Dagmar Strohmeier, Martyn Barrett, Carmen Bora, Simona C. S Caravita, Elisa Donghi, Edmond Dragoti, Chris Fife-Schaw, Mercedes Gómez-López, Eszter Kapéter, Angela Mazzone, Rudina Rama, Gabriel Roşeanu, Rosario Ortega-Ruiz, Hanna Steiner, Harriet R Tenenbaum, Simona Trip, Detlef Urhahne, Carmen Viejo (2019)Predictors of young people’s engagement with the European Union, In: Dagmar Strohmeier, Harriet R Tenenbaum (eds.), Young People’s Visions and Worries for the Future of Europepp. 131-148 Routledge

    This study investigated whether demographic variables, efficacy beliefs, European identifications, future visions, and worries are associated with four forms of (dis)engagement with the European Union. The sample comprised 3,764 young people aged 16 to 25 years living in seven European countries: Albania, Austria, Germany, Italy, Romania, Spain, and the UK. Economic challenges, human rights, and the environment were the most important future visions. Unemployment and poverty, climate change, civil unrests and the collapse of the EU were the most important future worries. The four forms of (dis)engagement with the European Union were differentially associated with the predictors explaining 7.2 to 23.8% of the variance. Internal efficacy and the future vision economic challenges predicted all constructs. Regarding European identifications, the sub-constructs belonging and exploration were most important. Implications for future EU policy are discussed.

    Harriet R Tenenbaum, Chris Fife-Schaw, Martyn Barrett (2019)What predicts British young people’s views of Europe?, In: Dagmar Strohmeier, Harriet R Tenenbaum (eds.), Young People’s Visions and Worries for the Future of Europepp. 113-128 Routledge

    In the Houses of Parliament, politicians within the two leading political parties, Conservative and Labour, were split over the issue, and in the country at large, many families were split about whether the UK should remain or leave. The young people’s political and civic values have been found in previous research to play a significant role in driving their political and civic behaviour. Values may be defined as very general beliefs that individuals hold about the desirable goals that should be striven for in life. In contrast to a value, an attitude is traditionally conceptualized as being the overall mental orientation which an individual adopts towards someone or something. One important attitude that has been found to be linked to young people’s civic and political behaviour is internal efficacy.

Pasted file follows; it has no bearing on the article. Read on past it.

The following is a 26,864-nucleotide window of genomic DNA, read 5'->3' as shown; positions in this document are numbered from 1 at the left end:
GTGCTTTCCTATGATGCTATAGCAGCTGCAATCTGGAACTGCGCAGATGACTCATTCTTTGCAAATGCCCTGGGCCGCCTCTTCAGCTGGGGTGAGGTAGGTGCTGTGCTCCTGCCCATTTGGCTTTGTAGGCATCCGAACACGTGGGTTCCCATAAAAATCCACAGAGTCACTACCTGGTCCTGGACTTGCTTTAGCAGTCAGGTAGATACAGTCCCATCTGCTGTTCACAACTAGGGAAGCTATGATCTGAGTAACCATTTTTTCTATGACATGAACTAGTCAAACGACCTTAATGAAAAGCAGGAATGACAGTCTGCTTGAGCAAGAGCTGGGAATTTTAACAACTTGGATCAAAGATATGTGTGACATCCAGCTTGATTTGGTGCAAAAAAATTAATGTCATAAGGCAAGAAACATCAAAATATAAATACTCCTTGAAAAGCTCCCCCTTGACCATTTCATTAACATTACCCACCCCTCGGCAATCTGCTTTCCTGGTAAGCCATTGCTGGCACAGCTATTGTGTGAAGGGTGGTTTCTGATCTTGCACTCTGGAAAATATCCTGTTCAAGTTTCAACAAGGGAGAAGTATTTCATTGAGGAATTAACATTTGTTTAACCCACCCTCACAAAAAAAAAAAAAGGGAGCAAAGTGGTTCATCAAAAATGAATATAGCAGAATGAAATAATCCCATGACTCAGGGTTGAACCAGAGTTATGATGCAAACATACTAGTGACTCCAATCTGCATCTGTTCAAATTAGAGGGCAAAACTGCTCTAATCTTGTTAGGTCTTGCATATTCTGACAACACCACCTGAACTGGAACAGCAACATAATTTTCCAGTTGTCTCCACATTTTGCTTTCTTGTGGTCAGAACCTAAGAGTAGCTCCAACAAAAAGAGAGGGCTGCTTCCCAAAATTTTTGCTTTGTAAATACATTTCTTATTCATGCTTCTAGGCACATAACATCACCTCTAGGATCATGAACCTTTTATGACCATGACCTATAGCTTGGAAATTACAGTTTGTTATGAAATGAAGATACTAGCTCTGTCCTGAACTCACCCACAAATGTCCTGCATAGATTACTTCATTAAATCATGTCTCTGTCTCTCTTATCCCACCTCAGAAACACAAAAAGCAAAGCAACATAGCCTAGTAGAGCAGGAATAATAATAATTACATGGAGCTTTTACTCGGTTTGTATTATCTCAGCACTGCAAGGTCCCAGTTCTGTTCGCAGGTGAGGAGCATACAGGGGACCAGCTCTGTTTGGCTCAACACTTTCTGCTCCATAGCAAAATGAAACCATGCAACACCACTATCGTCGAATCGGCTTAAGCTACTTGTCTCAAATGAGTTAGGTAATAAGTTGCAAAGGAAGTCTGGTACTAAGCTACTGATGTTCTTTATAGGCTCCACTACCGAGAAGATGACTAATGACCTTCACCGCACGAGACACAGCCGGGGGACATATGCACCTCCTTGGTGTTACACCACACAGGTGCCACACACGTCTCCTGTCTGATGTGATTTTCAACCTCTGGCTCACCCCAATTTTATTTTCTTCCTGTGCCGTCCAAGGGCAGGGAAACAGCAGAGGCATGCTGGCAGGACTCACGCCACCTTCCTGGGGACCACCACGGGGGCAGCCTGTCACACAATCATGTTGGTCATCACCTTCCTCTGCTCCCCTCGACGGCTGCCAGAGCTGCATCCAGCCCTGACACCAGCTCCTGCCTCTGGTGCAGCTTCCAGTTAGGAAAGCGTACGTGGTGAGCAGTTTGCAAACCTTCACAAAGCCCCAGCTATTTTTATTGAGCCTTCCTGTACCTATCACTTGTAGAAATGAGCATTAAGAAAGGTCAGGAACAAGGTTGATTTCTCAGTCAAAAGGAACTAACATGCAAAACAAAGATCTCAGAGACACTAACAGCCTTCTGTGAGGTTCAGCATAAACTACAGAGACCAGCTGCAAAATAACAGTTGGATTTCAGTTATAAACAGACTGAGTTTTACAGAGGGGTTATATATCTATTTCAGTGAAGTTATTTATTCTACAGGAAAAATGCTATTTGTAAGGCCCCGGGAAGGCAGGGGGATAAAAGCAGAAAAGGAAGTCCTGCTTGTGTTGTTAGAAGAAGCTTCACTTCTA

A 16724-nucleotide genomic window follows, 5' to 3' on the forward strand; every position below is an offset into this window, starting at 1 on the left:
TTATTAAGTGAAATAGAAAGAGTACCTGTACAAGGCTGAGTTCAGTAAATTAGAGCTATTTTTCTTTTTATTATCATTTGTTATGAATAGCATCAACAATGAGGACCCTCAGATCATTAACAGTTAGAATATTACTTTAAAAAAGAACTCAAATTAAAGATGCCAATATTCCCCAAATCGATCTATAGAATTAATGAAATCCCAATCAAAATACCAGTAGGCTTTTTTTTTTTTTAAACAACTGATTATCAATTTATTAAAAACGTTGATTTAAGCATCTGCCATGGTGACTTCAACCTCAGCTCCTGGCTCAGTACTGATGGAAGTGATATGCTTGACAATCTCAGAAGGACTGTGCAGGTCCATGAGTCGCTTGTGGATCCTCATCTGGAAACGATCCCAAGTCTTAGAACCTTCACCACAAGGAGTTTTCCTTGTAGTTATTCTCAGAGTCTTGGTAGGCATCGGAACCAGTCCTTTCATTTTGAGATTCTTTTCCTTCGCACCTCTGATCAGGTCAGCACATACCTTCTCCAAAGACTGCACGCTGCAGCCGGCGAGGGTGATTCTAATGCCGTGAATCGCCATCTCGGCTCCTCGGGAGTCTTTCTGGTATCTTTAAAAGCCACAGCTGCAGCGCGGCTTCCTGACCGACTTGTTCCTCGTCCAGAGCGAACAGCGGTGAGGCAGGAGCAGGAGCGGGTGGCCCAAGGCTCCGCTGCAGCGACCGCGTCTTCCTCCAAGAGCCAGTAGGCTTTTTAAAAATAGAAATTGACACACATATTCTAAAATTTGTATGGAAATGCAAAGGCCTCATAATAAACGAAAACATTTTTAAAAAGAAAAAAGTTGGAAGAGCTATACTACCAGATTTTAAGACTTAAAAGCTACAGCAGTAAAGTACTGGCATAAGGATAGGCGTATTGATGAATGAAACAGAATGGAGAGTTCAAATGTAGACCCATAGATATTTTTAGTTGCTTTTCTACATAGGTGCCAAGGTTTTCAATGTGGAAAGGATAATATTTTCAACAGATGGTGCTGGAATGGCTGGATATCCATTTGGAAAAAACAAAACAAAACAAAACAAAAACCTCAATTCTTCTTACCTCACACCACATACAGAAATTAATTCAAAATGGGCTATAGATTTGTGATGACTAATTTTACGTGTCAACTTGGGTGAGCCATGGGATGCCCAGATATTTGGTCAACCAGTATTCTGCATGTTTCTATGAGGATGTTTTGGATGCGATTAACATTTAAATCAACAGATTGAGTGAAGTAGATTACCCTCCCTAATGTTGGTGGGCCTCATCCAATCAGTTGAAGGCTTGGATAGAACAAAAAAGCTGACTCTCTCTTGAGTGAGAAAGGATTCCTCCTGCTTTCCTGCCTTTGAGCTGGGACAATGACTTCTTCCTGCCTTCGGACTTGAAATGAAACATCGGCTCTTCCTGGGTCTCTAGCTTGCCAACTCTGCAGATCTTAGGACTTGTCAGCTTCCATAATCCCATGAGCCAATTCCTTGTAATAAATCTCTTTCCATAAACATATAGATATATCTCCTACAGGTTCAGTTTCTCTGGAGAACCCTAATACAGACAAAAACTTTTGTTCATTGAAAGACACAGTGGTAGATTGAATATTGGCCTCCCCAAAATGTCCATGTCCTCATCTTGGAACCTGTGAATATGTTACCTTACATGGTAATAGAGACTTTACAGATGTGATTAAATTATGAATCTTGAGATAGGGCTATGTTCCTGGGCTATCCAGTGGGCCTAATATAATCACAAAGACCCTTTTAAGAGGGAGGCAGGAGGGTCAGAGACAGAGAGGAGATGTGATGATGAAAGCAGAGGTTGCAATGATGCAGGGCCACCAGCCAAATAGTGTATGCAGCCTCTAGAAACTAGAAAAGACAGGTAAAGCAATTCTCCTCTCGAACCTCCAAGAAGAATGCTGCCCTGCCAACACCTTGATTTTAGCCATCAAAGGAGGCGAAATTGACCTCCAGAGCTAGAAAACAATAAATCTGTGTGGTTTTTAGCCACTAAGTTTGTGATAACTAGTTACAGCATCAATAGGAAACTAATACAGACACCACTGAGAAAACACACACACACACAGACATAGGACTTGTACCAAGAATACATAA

Nana-Fatima T. Ozeto, Pascale Sophie Russell, Martyn Barrett, Sonia Ingoglia, Nora Wiium, Alida La Coco, Cristiano Inguglia, Francesca Liga, Maria Grazia Lo Cricchio, Nicolò Maria Iannello, Harriet Tenenbaum (2024)The Role of Valuing Cultural Diversity in Children’s Endorsements of Rights, In: European Journal of Social Psychology Wiley

    Support for children’s rights is greater among children raised in democratic environments. The present two studies examined children’s endorsements and predictors of children’s rights. Five democratic competences taken from the Council of Europe’s Reference Framework of Competences for Democratic Culture served as predictors. We tested the models in a sample of children raised in five European countries and a sample raised in an African country, seeking to extend our model beyond the Global North. In Study 1, we found four of these five competences, namely, higher valuing of cultural diversity, civic-mindedness, cultural openness, and empathy significantly predicted higher endorsements of rights in children from Bulgaria, Italy, Norway, Romania, and Spain (7 – 11-year-olds, N = 292). In Study 2, we found higher valuing of cultural diversity significantly predicted higher endorsements of rights in Nigerian children (7 – 14-year-olds, N = 84). Supporting social cognitive domain theory, children in both studies endorsed nurturance rights more than self-determination rights. Inclusion of children from the Global North and South enabled us to determine whether patterns of rights endorsements were similar for children from both samples. Overall, this research presents novel findings on the salience of valuing cultural diversity in support for children’s rights.